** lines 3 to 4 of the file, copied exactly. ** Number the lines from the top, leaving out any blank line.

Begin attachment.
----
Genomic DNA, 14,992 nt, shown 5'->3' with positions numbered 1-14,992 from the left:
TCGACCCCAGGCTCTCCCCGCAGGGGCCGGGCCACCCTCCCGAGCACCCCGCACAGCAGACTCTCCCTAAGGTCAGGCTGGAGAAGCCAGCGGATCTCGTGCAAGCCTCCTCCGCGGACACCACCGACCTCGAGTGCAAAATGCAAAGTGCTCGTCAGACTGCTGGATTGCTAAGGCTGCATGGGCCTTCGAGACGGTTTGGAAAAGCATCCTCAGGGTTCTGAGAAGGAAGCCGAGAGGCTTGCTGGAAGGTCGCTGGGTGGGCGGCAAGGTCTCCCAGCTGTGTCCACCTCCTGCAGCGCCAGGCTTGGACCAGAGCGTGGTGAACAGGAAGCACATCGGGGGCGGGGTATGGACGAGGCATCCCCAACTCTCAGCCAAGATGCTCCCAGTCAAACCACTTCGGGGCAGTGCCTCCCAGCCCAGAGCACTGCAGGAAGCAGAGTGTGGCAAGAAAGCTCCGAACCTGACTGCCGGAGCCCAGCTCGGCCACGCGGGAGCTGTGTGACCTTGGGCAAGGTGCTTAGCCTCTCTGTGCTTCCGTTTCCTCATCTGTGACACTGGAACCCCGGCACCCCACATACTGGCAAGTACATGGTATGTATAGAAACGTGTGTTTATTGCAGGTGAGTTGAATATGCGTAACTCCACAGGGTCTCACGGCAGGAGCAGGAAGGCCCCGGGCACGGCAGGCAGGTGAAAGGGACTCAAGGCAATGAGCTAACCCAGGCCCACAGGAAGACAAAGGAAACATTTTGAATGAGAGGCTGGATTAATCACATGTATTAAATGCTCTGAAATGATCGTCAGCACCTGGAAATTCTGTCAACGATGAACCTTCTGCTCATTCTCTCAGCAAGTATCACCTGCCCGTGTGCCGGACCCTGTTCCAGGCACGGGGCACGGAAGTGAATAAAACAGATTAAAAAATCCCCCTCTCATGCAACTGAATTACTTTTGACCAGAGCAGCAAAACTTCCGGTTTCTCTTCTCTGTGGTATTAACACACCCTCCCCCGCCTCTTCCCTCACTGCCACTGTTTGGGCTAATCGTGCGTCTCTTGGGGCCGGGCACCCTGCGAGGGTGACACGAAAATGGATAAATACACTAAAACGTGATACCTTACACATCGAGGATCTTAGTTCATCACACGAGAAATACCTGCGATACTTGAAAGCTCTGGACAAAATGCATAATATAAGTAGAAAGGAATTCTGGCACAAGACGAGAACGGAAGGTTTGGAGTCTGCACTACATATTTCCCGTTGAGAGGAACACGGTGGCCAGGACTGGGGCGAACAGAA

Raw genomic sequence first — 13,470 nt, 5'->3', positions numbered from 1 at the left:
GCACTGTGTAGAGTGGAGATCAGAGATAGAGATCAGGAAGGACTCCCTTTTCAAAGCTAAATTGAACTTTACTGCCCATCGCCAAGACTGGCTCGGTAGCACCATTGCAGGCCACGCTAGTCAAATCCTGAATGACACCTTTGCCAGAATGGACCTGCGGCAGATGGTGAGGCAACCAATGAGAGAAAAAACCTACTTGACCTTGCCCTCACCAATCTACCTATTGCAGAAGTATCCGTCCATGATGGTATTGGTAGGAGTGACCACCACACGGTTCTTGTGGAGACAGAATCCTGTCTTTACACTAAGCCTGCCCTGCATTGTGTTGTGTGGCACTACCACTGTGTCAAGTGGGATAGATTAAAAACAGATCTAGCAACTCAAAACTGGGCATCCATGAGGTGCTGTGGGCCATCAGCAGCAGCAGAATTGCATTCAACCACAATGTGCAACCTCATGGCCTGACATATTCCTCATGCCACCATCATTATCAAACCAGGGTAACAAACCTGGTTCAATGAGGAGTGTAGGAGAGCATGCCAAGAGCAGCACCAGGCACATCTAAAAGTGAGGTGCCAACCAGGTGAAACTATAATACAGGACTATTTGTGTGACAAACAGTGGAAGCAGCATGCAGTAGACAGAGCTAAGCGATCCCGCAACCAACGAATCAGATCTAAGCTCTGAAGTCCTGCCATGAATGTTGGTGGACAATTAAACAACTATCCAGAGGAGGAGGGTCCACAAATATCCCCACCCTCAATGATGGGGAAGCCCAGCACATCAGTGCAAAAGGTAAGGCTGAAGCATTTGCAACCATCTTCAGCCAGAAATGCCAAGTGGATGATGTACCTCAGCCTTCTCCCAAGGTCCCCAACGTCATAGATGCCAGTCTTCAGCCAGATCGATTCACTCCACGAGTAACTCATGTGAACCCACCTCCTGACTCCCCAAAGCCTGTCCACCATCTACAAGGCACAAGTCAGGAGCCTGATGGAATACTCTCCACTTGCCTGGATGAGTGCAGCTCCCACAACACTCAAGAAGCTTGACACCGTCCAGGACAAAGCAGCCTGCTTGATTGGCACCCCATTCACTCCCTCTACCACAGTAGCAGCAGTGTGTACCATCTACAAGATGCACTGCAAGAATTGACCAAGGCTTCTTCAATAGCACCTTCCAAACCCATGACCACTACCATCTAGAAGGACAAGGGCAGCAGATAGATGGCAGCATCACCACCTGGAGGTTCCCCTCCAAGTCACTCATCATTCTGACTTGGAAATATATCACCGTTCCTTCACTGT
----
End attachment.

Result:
Raw genomic sequence first — 13,470 nt, 5'->3', positions numbered from 1 at the left:
GCACTGTGTAGAGTGGAGATCAGAGATAGAGATCAGGAAGGACTCCCTTTTCAAAGCTAAATTGAACTTTACTGCCCATCGCCAAGACTGGCTCGGTAGCACCATTGCAGGCCACGCTAGTCAAATCCTGAATGACACCTTTGCCAGAATGGACCTGCGGCAGATGGTGAGGCAACCAATGAGAGAAAAAACCTACTTGACCTTGCCCTCACCAATCTACCTATTGCAGAAGTATCCGTCCATGATGGTATTGGTAGGAGTGACCACCACACGGTTCTTGTGGAGACAGAATCCTGTCTTTACACTAAGCCTGCCCTGCATTGTGTTGTGTGGCACTACCACTGTGTCAAGTGGGATAGATTAAAAACAGATCTAGCAACTCAAAACTGGGCATCCATGAGGTGCTGTGGGCCATCAGCAGCAGCAGAATTGCATTCAACCACAATGTGCAACCTCATGGCCTGACATATTCCTCATGCCACCATCATTATCAAACCAGGGTAACAAACCTGGTTCAATGAGGAGTGTAGGAGAGCATGCCAAGAGCAGCACCAGGCACATCTAAAAGTGAGGTGCCAACCAGGTGAAACTATAATACAGGACTATTTGTGTGACAAACAGTGGAAGCAGCATGCAGTAGACAGAGCTAAGCGATCCCGCAACCAACGAATCAGATCTAAGCTCTGAAGTCCTGCCATGAATGTTGGTGGACAATTAAACAACTATCCAGAGGAGGAGGGTCCACAAATATCCCCACCCTCAATGATGGGGAAGCCCAGCACATCAGTGCAAAAGGTAAGGCTGAAGCATTTGCAACCATCTTCAGCCAGAAATGCCAAGTGGATGATGTACCTCAGCCTTCTCCCAAGGTCCCCAACGTCATAGATGCCAGTCTTCAGCCAGATCGATTCACTCCACGAGTAACTCATGTGAACCCACCTCCTGACTCCCCAAAGCCTGTCCACCATCTACAAGGCACAAGTCAGGAGCCTGATGGAATACTCTCCACTTGCCTGGATGAGTGCAGCTCCCACAACACTCAAGAAGCTTGACACCGTCCAGGACAAAGCAGCCTGCTTGATTGGCACCCCATTCACTCCCTCTACCACAGTAGCAGCAGTGTGTACCATCTACAAGATGCACTGCAAGAATTGACCAAGGCTTCTTCAATAGCACCTTCCAAACCCATGACCACTACCATCTAGAAGGACAAGGGCAGCAGATAGATGGCAGCATCACCACCTGGAGGTTCCCCTCCAAGTCACTCATCATTCTGACTTGGAAATATATCACCGTTCCTTCACTGT